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Publikationen - Molekulare Signalverarbeitung

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Publikation

Ryan,P. T.; Ó’Maoiléidigh, D. S.; Drost, H.-G.; Kwaśniewska, D.; Gabel, A.; Grosse, I.; Graciet, E.; Quint, M.; Wellmer, F. Patterns of gene expression during Arabidopsis flower development from the time of initiation to maturation BMC Genomics 16, 488 , (2015) DOI: 10.1186/s12864-015-1699-6

Background:The formation of flowers is one of the main model systems to elucidate the molecular mechanisms that control developmental processes in plants. Although several studies have explored gene expression during flower development in the model plant Arabidopsis thalianaon a genome-wide scale, a continuous series of expression data from the earliest floral stages until maturation has been lacking. Here, we used a floral induction system to closethis information gap and to generate a reference dataset for stage-specific gene expression during flower formation.Results:Using a floral induction system, we collected floral buds at 14 different stages from the time of initiation until maturation. Using whole-genome microarray analysis, we identified 7,405 genes that exhibit rapid expression changes during flower development. These genes comprise many known floral regulators and we found that the expression profiles for these regulators match their known expression patterns, thus validating the dataset. We analyzed groups ofco-expressed genes for over-represented cellular and developmental functions through Gene Ontology analysis and found that they could be assigned specific patterns of activities, which are in agreement with the progression of flower development. Furthermore, by mapping binding sites of floral organ identity factors onto our dataset, we were able to identify gene groups that are likely predominantly under control of these transcriptional regulators. We furtherfound that the distribution of paralogs among groups of co-expressed genes varies considerably, with genes expressed predominantly at early and intermediate stages of flower development showing the highest proportion of such genes.Conclusions:Our results highlight and describe the dynamic expression changes undergone by a large numberof genes during flower development. They further provide a comprehensive reference dataset for temporal gene expression during flower formation and we demonstrate that it can be used to integrate data from other genomics approaches such as genome-wide localization studies of transcription factor binding sites.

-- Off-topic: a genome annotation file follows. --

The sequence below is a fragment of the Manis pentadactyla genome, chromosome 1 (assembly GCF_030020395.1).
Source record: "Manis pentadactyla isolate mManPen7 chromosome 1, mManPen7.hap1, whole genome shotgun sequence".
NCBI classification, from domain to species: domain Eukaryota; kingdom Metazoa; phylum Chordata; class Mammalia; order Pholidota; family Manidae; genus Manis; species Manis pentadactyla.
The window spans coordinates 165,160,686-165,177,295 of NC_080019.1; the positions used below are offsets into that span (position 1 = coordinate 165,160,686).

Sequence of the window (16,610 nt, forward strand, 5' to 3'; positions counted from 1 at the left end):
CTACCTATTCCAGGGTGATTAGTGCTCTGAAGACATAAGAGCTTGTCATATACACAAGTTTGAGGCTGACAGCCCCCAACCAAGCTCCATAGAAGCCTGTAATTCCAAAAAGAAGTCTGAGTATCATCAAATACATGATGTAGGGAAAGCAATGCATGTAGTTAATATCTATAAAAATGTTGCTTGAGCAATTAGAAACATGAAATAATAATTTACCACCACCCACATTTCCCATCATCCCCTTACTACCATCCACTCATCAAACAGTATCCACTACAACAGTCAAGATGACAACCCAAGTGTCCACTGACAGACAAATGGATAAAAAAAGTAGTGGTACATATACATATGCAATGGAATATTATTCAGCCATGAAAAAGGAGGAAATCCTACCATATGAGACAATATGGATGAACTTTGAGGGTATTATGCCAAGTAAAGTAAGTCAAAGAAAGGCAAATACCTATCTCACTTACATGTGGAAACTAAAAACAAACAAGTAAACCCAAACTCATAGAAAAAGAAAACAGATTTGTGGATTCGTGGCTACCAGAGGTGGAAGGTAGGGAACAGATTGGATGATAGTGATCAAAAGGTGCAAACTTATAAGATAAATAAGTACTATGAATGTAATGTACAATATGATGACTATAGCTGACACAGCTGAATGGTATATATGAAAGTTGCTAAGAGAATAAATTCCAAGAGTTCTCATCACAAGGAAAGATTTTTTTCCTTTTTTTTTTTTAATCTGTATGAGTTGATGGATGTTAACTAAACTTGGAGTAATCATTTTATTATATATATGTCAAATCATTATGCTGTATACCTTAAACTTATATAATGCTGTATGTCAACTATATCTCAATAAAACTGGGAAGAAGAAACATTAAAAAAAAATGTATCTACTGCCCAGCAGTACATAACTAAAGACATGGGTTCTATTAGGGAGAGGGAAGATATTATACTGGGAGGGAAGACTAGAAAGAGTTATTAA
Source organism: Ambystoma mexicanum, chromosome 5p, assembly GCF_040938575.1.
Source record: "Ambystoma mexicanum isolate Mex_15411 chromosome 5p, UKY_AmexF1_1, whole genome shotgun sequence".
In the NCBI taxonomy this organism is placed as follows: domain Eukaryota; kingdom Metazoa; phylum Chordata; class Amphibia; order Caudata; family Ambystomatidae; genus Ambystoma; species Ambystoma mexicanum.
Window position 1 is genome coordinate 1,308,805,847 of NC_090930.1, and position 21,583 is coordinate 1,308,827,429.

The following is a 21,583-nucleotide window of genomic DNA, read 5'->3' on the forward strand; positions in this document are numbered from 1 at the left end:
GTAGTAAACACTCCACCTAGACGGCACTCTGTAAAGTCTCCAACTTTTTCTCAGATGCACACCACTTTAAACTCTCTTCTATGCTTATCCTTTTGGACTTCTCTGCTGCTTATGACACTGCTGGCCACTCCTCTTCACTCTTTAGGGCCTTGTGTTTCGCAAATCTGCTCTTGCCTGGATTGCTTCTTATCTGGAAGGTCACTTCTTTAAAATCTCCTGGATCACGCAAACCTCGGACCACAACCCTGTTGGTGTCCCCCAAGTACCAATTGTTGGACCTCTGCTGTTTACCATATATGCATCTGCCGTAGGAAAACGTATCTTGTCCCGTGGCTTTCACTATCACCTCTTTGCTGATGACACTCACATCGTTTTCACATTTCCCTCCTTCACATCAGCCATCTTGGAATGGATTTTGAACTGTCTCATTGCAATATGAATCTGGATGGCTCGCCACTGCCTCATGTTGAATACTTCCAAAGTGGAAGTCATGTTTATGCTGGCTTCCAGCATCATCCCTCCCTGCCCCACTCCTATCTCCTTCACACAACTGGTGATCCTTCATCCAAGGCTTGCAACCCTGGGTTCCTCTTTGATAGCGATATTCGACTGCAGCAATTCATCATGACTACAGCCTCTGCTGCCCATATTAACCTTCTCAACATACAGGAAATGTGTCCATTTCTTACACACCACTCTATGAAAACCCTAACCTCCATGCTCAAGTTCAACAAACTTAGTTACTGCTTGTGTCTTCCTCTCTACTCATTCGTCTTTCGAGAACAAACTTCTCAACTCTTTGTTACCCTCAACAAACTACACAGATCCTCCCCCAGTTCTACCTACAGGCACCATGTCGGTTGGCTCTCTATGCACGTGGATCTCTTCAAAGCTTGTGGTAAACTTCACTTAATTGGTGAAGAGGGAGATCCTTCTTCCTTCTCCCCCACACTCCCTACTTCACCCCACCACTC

Publikation

Calderón Villalobos, L.I.; Nill, C.; Marrocco, K.; Kretsch, T.; Schwechheimer, C. The evolutionarily conserved Arabidopsis thaliana F-box protein AtFBP7 is required for efficient translation during temperature stress Gene 392(1-2), 106-116, (2007) DOI: 10.1016/j.gene.2006.11.016

In eukaryotes, E3 ubiquitin ligases (E3s) mediate the ubiquitylation of proteins that are destined for degradation by the ubiquitin-proteasome system. In SKP1/CDC53/F-box protein (SCF)-type E3 complexes, the interchangeable F-box protein confers specificity to the E3 ligase through direct physical interactions with the degradation substrate. The vast majority of the approximately 700 F-box proteins from the plant model organism Arabidopsis thaliana remain to be characterized. Here, we investigate the previously uncharacterized and evolutionarily conserved Arabidopsis F-box protein 7 (AtFBP7), which is encoded by a unique gene in Arabidopsis (At1g21760). Several apparent fbp7 loss-of-function alleles do not have an obvious phenotype. AtFBP7 is ubiquitously expressed and its expression is induced after cold and heat stress. When following up on a reported co-purification of the eukaryotic elongation factor-2 (eEF-2) with YLR097c, the apparent budding yeast orthologue of AtFBP7, we discovered a general defect in protein biosynthesis after cold and heat stress in fbp7 mutants. Thus, our findings suggest that AtFBP7 is required for protein synthesis during temperature stress.
Publikation

Biondi, E.; Branciamore, S.; Fusi, L.; Gago, S.; Gallori, E. Catalytic activity of hammerhead ribozymes in a clay mineral environment: Implications for the RNA world. Gene 389, 10-18, (2007) DOI: 10.1016/j.gene.2006.09.002

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Publikation

Schilling, S.; Stenzel, I.; von Bohlen, A.; Wermann, M.; Schulz, K.; Demuth, H.-U.; Wasternack, C. Isolation and characterization of the glutaminyl cyclases from Solanum tuberosum and Arabidopsis thaliana: implications for physiological functions Biol. Chem 388, 145-153, (2007) DOI: 10.1515/BC.2007.016

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Publikation

Abel, S.; Ballas, N.; Wong, L-M.; Theologis, A. DNA elements responsive to auxin Bio Essays 18(8), 647-654, (1996)

Genes induced by the plant hormone auxin are probably involved in the execution of vital cellular functions and developmental processes. Experimental approaches designed to elucidate the molecular mechanisms of auxin action have focused on auxin perception, genetic dissection of the signaling apparatus and specific gene activation. Auxin-responsive promoter elements of early genes provide molecular tools for probing auxin signaling in reverse. Functional analysis of several auxin-specific promoters of unrelated early genes suggests combinatorial utilization of both conserved and variable elements. These elements are arranged into autonomous domains and the combination of such modules generates uniquely composed promoters. Modular promoters allow for auxin-mediated transcriptional responses to be revealed in a tissue- and development-specific manner.
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